Falstaff (Henry IV, Merry Wives):- One of the few characters to appear in more than one play, Sir John Falstaff is often portrayed as a portly gent, frequenter of taverns and a bit of a buffoon - the 'Merry Wives' run rings around him in his attempts at amorous deceit.

Friar (Romeo & Juliet):- Standard cleric with a sideline in interesting potions. A friar/monk's costume should suffice.

Henry VIII (Henry VIII):- The play is not often performed and covers the period of Henry's life involving his divorce of Queen Katherine, his subsequent marriage to Anne Bullen (rather than Boleyn) and the birth of Elizabeth. This notwithstanding, most costumes of Henry will take his portrait by Holbein as their model.

Hippolyta, Queen of the Amazons (MidsummerND):- Amazons are usually female warriors but not so here - just a Grecian bride-to-be who appears only at the start and latter stages of the play. Usually this enables the actress to double as Titania, Queen of Fairies, so one costuming approach is a bridal outfit attempting to hide a fairy costume!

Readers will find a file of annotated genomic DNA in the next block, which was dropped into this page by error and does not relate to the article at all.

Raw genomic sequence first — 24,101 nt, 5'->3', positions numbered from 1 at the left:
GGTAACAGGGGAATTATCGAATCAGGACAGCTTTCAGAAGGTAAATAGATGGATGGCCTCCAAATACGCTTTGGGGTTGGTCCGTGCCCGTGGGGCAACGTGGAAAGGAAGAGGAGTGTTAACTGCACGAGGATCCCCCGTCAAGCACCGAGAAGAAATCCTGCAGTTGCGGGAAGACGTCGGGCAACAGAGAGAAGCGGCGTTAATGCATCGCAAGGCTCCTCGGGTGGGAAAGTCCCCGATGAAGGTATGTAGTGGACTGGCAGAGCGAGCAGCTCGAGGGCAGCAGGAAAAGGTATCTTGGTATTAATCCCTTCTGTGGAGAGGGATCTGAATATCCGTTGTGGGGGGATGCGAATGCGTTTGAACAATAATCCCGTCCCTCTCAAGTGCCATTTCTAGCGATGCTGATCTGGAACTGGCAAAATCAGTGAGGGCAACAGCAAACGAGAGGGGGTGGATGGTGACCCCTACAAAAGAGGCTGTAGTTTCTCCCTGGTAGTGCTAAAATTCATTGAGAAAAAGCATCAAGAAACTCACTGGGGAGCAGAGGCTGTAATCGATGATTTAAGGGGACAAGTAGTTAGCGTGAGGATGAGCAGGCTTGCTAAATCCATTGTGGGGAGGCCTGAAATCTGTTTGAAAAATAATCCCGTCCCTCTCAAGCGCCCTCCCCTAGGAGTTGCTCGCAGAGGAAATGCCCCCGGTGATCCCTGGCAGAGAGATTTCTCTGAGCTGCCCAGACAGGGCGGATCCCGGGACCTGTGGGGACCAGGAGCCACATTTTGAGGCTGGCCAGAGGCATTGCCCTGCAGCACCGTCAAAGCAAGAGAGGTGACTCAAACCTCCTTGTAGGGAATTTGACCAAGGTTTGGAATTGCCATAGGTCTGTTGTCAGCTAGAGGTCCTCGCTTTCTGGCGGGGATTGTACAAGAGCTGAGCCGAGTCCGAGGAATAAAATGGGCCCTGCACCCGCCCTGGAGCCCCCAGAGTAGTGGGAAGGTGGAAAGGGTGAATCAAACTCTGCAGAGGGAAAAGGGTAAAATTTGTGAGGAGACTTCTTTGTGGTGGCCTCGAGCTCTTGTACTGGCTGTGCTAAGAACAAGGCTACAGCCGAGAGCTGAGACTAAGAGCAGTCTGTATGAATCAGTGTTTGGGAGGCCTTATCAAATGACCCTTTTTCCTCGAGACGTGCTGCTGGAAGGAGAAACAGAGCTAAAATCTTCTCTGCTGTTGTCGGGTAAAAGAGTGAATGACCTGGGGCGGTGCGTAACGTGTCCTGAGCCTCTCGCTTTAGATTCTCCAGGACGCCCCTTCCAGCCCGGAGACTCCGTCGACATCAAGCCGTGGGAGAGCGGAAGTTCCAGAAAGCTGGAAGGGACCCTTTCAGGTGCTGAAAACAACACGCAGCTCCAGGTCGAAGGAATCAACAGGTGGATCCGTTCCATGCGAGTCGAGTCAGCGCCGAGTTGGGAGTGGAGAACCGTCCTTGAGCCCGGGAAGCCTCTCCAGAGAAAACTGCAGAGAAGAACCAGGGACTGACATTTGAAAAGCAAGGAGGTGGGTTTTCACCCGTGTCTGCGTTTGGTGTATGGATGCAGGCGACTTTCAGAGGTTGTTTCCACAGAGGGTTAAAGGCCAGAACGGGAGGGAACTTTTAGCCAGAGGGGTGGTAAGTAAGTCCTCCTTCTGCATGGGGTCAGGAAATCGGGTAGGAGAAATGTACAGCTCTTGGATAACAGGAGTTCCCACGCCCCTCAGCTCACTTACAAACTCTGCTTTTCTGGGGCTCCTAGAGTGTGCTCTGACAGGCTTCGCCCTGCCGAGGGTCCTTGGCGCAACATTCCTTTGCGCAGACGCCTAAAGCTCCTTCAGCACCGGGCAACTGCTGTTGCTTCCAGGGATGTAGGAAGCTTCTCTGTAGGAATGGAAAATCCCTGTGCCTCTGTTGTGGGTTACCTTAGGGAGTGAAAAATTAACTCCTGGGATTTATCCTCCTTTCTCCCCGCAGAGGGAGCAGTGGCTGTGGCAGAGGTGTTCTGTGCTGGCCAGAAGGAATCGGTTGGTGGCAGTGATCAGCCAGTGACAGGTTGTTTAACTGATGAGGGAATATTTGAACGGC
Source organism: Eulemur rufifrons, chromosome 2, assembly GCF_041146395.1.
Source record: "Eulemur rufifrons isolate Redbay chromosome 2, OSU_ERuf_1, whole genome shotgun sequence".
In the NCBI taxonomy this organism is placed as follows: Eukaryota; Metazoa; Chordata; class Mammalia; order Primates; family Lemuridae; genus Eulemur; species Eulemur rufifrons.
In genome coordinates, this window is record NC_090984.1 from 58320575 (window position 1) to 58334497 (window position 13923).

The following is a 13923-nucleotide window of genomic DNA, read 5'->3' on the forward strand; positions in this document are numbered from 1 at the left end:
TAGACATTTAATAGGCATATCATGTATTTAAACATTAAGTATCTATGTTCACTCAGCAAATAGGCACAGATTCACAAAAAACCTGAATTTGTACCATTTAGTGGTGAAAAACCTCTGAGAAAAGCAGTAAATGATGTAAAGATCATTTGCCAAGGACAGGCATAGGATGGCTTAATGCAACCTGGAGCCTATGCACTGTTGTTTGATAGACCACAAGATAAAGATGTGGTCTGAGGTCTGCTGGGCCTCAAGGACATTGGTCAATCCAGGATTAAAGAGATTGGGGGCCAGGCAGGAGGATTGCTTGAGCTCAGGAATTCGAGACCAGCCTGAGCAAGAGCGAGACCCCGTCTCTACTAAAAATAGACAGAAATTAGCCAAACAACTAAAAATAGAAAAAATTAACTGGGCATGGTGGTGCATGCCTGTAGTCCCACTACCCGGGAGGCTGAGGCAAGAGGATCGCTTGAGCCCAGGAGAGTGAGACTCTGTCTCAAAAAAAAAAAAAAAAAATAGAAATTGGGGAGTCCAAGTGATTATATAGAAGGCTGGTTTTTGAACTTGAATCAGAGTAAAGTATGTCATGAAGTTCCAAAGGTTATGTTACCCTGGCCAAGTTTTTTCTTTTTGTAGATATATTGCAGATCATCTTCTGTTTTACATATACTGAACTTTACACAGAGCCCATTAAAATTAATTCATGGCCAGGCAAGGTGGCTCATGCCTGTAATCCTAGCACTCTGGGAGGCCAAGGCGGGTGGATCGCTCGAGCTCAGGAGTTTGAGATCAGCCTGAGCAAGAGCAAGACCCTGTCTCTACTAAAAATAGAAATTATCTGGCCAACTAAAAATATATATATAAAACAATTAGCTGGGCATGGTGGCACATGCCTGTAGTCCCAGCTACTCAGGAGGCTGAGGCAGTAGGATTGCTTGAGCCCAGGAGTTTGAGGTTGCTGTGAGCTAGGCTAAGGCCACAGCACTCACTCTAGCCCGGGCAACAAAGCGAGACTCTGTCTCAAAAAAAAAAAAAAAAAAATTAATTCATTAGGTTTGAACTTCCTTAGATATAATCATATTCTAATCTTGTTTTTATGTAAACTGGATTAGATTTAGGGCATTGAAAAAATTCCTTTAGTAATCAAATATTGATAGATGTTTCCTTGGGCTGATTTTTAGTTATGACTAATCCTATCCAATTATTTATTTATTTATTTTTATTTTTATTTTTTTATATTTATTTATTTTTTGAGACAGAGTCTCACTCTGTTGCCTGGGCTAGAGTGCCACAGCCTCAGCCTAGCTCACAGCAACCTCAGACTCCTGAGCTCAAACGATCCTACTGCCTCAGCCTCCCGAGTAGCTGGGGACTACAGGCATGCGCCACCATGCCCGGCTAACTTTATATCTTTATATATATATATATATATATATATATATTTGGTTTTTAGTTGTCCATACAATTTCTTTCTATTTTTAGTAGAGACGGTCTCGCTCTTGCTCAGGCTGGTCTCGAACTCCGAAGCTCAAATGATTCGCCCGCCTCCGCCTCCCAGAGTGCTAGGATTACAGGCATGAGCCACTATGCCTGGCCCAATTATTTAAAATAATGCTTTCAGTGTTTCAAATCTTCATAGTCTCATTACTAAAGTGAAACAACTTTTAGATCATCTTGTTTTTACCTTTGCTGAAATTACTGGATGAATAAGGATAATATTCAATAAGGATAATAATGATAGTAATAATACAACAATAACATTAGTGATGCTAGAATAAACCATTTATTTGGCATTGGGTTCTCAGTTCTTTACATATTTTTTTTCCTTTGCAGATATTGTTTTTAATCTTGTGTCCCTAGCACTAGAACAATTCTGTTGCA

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Julius Caesar (Julius Caesar):- The play relates more to Julius in Rome than on the battlefield, so the toga and laurels approach to costume is probably more appropriate (and recognisable), than the military armour option.

Nurse (Romeo & Juliet):- Nurse-maid/nanny and close confidante of Juliet with her problem of preferring Romeo to Paris.

Oberon & Titania, King & Queen of the Fairies (MidsummerND):- The opportunity for creativity is boundless - Peter Brook had them in hammocks, they were down and dirty in a mud-bath at the National Theatre, and a supernatural/sci-fi approach allows for spectacular effects with metallic and U-V make-up.